baseball games,” said Phil.
Not that the Stotesberys needed any additional exercise. The grocery business can be surprisingly physically active.
“You put in long hours, and you put a lot of miles on your feet,” said Cyndy. “You lift a lot of boxes and merchandise…you do get a workout.”
Retail can be a tough business, acknowledged Cyndy. It has always been competitive, but increasingly so with the large, “big box” retailers in nearby cities.
Larry’s is positioned well, with a good, loyal base of year-round customers. “We also have more people retiring full time to the lakes area. Some folks spend winters elsewhere, so you rely on your loyal, local clientele to sustain you year-round,” said Cyndy.
“The year-round clientele is our base…it keeps us going,” agreed Phil. But the seasonal residents are also great customers. “I think they really like a smaller, friendly store,” said Phil. “They can get in and get out and get to the lake so they can enjoy the summer while they’re here.”
Also, Larry’s hasn’t abandoned that local grocer tradition of carrying out groceries, noted Phil. “There are not that many who still carry out, and people really like that service.”
Larry’s is poised for another generation, with Mark and Brittany Dokken on board–and possibly yet another generation, with their children Treyd, 7, and Tydan 4.
Who was this Larry guy; with his name on the big signs?
Who is this guy “Larry” behind Larry’s Super Market?
On more than one occasion, over the 40 years of the Pelican Rapids store, the assumption was that Phil Stotesbery was “Larry.”
By all accounts, Phil’s late father-in-law, Larry Fix was a colorful character and a classic grocery entrepreneur–who has had grocery business interests from South Dakota to Wadena to Battle Lake to Pelican Rapids.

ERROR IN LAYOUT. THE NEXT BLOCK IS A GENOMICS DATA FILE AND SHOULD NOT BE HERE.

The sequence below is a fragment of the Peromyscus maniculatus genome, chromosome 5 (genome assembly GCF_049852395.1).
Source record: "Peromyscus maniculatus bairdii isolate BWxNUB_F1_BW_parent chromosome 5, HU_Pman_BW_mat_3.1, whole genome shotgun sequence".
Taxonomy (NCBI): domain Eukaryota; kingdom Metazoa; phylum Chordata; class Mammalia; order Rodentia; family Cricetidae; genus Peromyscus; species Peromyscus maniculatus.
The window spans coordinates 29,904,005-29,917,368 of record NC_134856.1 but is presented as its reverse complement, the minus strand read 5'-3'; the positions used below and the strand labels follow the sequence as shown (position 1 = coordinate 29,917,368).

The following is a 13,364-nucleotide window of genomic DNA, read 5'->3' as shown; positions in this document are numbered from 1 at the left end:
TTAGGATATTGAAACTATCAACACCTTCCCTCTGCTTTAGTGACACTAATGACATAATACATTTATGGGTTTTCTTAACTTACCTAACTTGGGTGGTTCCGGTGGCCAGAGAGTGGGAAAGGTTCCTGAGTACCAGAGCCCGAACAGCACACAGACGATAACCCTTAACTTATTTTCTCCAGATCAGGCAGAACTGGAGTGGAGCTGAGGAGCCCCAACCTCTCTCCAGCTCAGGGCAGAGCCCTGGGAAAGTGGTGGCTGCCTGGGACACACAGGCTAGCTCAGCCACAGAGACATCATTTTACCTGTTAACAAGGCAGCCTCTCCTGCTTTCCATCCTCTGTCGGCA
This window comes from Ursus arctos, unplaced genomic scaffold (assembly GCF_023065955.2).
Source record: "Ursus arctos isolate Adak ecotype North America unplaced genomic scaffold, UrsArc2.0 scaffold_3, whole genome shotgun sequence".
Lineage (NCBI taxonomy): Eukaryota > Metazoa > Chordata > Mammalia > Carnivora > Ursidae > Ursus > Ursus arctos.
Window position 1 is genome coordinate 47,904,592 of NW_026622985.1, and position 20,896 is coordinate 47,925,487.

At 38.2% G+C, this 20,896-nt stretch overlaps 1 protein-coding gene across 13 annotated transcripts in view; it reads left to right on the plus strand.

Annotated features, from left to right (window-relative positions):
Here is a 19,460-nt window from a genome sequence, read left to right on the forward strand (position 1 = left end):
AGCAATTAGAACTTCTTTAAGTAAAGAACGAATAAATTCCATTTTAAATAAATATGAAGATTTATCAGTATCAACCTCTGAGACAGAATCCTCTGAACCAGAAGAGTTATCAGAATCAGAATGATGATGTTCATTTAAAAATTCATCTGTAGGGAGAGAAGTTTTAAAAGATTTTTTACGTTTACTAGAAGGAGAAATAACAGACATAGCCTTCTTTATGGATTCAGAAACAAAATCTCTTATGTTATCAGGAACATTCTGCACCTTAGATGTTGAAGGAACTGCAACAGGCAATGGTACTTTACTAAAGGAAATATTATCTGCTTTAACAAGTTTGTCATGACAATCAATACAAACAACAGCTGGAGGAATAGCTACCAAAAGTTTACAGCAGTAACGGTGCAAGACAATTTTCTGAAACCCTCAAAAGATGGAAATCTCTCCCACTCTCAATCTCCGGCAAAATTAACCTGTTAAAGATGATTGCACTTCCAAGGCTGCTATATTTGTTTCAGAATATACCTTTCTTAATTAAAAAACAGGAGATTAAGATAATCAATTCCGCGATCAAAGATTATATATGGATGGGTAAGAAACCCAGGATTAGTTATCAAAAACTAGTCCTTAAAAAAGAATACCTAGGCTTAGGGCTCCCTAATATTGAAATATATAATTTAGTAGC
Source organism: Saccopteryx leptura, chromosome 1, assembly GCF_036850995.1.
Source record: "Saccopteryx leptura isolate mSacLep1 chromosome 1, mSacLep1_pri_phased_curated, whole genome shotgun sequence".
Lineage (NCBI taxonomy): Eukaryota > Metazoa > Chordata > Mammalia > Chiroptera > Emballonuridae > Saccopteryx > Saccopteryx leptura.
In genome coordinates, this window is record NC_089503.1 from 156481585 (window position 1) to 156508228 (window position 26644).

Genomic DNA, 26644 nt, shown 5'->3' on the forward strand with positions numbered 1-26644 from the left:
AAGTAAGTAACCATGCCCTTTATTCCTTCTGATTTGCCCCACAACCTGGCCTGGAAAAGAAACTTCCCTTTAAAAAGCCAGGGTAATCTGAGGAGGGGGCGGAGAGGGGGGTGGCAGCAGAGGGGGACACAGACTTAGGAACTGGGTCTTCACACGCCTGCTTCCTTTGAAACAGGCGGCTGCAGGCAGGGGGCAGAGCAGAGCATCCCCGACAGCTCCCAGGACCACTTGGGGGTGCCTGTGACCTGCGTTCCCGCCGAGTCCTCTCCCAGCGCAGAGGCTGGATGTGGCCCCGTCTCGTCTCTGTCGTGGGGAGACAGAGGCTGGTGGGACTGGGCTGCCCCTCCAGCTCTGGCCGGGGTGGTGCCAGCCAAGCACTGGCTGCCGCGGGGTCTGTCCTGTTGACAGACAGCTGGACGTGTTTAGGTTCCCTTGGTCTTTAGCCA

A meat packing worker at the Morrell plant in Sioux Falls, South Dakota at age 16, he returned home from his Navy tour of duty, 1945-48, fully expecting to continue at the plant. First day back, his friend shut off the alarm; he was late to work: and the boss fired him.
This led Larry Fix into a long career in the grocery biz–with a couple of early forays into sales. For a period, Larry successfully sold toilet bowl deodorizers, saunas and light bulbs–but as a family man, became weary of the travel.
Early store management positions, including Adrian, Minnesota and Lake Andes, South Dakota, paid little more than $50 a week.
He eventually bought his flagship store in Wadena, and in 1968 forged a relationship with Wadena-based Mason Brothers wholesale–which continues to this day with the Larry’s stores in Battle Lake and Pelican.
As his grocery business expanded, Larry eventually had four sons managing three storse–and one son in the meat department.
“For somebody who never went to college, Dad had a very good business sense–he was also a very hard worker,” said Cyndy (Fix) Stotesbery.
Larry became visible in the Pelican Rapid area for a few years, when he had a summer place on Prairie Lake. And he even pitched in on busy July 4th weekends–historically the busiest weekend of the year.
“Larry had a great influence. He was motivated, innovative and definitely willing to take a risk,” said Phil, adding that he was a pioneer in marketing with Gold Bond stamps–an advertising incentive program nearly every Baby Boomer youth will remember.
Larry eventually retired to Mesa, Arizona. He died July 3, 2017…one month prior to the 50th anniversary of the opening of his first store in Wadena and three months prior to the Pelican Rapids store’s 40th anniversary.